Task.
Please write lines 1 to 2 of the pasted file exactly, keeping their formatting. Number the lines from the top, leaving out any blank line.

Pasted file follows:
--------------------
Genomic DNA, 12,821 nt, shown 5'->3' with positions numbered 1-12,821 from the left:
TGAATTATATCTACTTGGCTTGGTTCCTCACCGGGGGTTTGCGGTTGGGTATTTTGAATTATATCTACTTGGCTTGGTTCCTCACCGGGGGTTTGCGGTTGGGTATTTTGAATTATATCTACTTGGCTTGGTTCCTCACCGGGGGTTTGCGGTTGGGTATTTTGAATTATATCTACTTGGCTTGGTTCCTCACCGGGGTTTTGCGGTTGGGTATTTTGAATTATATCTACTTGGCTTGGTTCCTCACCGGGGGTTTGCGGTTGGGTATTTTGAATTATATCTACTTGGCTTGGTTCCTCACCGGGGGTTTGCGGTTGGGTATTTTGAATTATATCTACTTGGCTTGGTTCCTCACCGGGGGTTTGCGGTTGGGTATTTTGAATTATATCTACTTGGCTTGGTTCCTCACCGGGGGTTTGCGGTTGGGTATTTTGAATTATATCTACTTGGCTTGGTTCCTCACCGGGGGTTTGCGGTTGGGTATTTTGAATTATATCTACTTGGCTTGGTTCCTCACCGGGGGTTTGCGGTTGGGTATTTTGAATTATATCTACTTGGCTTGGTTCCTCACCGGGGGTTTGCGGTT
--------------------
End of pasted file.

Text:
Genomic DNA, 12,821 nt, shown 5'->3' with positions numbered 1-12,821 from the left:
TGAATTATATCTACTTGGCTTGGTTCCTCACCGGGGGTTTGCGGTTGGGTATTTTGAATTATATCTACTTGGCTTGGTTCCTCACCGGGGGTTTGCGGTTGGGTATTTTGAATTATATCTACTTGGCTTGGTTCCTCACCGGGGGTTTGCGGTTGGGTATTTTGAATTATATCTACTTGGCTTGGTTCCTCACCGGGGTTTTGCGGTTGGGTATTTTGAATTATATCTACTTGGCTTGGTTCCTCACCGGGGGTTTGCGGTTGGGTATTTTGAATTATATCTACTTGGCTTGGTTCCTCACCGGGGGTTTGCGGTTGGGTATTTTGAATTATATCTACTTGGCTTGGTTCCTCACCGGGGGTTTGCGGTTGGGTATTTTGAATTATATCTACTTGGCTTGGTTCCTCACCGGGGGTTTGCGGTTGGGTATTTTGAATTATATCTACTTGGCTTGGTTCCTCACCGGGGGTTTGCGGTTGGGTATTTTGAATTATATCTACTTGGCTTGGTTCCTCACCGGGGGTTTGCGGTTGGGTATTTTGAATTATATCTACTTGGCTTGGTTCCTCACCGGGGGTTTGCGGTT